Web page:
Chewsday Review- Infuzions Veggie Straws

Why does every snack food claim to be a vegetable? It’s getting outrageous. Anyway, lots of requests for these Infuzions veggie straws. Here’s my thoughts on the Veggie Straws in a sour cream and herb flavour.

🔶Ingredients:

🔹Vegetable (71%) (including potato, spinach powder, tomato powder, beetroot powder, salt, beta carotene), sunflower and/or canola oil, seasoning (milk solids, sugar, maltodextrin, vegetable powder, salt, yeast extract, cheese powder, flavour, sour cream powder, herb, acidity regulator (330, 270, 327), anti-caking agent (551), vegetable oil)

🔹The long list of ingredients makes me suspicious, as does the way they’ve set it out. By listing ‘vegetables’ together as 70%, you can’t tell how much comes from potato and how much comes from the veggie powders. I’m guessing 69% is just potato.

🔹They’ve also been sneaky here by including the veggie straws as an ingredient on its own (which means they can list salt twice) because there’s the salt that comes from making the straws, then the salt that’s added afterwards. This makes me super suspicious when companies go to great pains to confuse you in the ingredients list.

🔹Acidity regulators 330 (citric acid), 270 (lactic acid) and 327 (calcium lactate) help prolong shelf life and are well tolerated.

🔹Anti-caking agent 551 (silicon dioxide) sounds scary, but there are no adverse effects in food and it’s just used to stop the flavouring from clumping together.

🔹Common allergens include: milk, soy. May contain gluten, sulphites, peanuts, tree nuts and sesame.

🔶The positives:

🔹Contains a tiny amount of fibre (I’m stretching the positive list here- it’s not really a reasonable amount). A 15g serving provides enough fibre to meet 4% of a toddler's daily fibre requirements and 2.5% of a preschoolers daily fibre requirements. This is much less than a 20g serving of actual veggies!!

🔹Saturated fat content meets healthy guidelines, although it’s definitely creeping up to the upper limit.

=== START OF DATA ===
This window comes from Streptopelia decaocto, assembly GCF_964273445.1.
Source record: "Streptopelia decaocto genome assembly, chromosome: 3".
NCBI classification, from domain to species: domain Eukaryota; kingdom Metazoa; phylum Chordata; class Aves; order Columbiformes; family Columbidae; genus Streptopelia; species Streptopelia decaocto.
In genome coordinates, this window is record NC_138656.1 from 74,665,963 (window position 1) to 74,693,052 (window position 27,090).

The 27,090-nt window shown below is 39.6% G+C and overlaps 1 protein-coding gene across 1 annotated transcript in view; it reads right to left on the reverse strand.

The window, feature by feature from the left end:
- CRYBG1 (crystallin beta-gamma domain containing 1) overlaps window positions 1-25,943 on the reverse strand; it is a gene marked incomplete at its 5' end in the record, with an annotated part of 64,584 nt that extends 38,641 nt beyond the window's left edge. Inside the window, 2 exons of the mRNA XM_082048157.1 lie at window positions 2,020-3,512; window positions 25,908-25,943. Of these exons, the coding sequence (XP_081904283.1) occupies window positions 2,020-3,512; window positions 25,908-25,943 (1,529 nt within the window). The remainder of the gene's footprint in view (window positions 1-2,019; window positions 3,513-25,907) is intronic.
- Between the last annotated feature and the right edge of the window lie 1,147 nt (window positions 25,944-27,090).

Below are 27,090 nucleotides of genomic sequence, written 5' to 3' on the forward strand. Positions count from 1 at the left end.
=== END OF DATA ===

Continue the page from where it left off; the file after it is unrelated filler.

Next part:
🔹Sugar content is 5.1g/100g which is within guidelines but is much higher than most savoury snack foods.

🔶The negatives:

🔹Total fat is more than double the recommended guidelines at 22.6g/100g. This is about two thirds of fat content of potato chips.

🔹Sodium (salt) content significantly exceeds nutritional guidelines of less than 420mg/100g at 785mg. This is a lot more than the sodium content of Red Rock and Smith's potato chips.

🔹These are about the same price as potato chips at about $32 per kilo.

🔶The marketing:

🔹”Light and flavourful” Remember what I’ve said about ‘light’ before? In Australia, the word LIGHT has no defined meaning on food packaging. You could put the word LIGHT or LITE on a packet to mean less fat, but it could also refer to the weight of the product (it’s a ‘light’ packet’), the flavour of the product (just a ‘light’ flavour) or even the colour of the product (it’s ‘light’ brown)! It doesn’t mean less kilojoules.This claim is often a bit misleading on packets. In this case, the total fat content is reasonably high, so this is deceptive.

🔹Less than 100 calories per serve. Whoppdeedoo. In 15g of straws (like literally a tiny handful) this means nothing. Most chips will be less than or about equal to 100 calories in a small serve. This does not make them a nutritious or low calorie food. It just means you can’t eat many of them before reaching this number. This obviously isn’t our main focus for kids food.

🔹”No artificial flavours”. Realistically, most products are free from these nowadays.

🔶The alternatives:

🔹These Veggie Infuzions chips are nutritionally similar to regular potato chips. They’ve got a bit less total fat, but a lot more salt. And they’re definitely not infused with veggies. So, don't be fooled into thinking you're having a healthier chip, because you're most definitely not!

🔹If you like these chips, know that they’re not a magical food and just don’t eat them regularly. If you're using these to dip, I'd suggest the low or no salt rice crackers, or rice/corn cakes instead.

About Mealtime Building Blocks

Dr Kyla Smith is a paediatric dietitian specialising in fussy eating, feeding difficulties and childhood nutrition. Lauren Pike is an occupational therapist working in fussy eating and feeding difficulties. They have a private practice called Mealtime Building Blocks in Perth, Western Australia. You can connect with Kyla and Lauren on their website and sign up for their newsletter, and the Facebook page or on the Instagram page. You can also email them.

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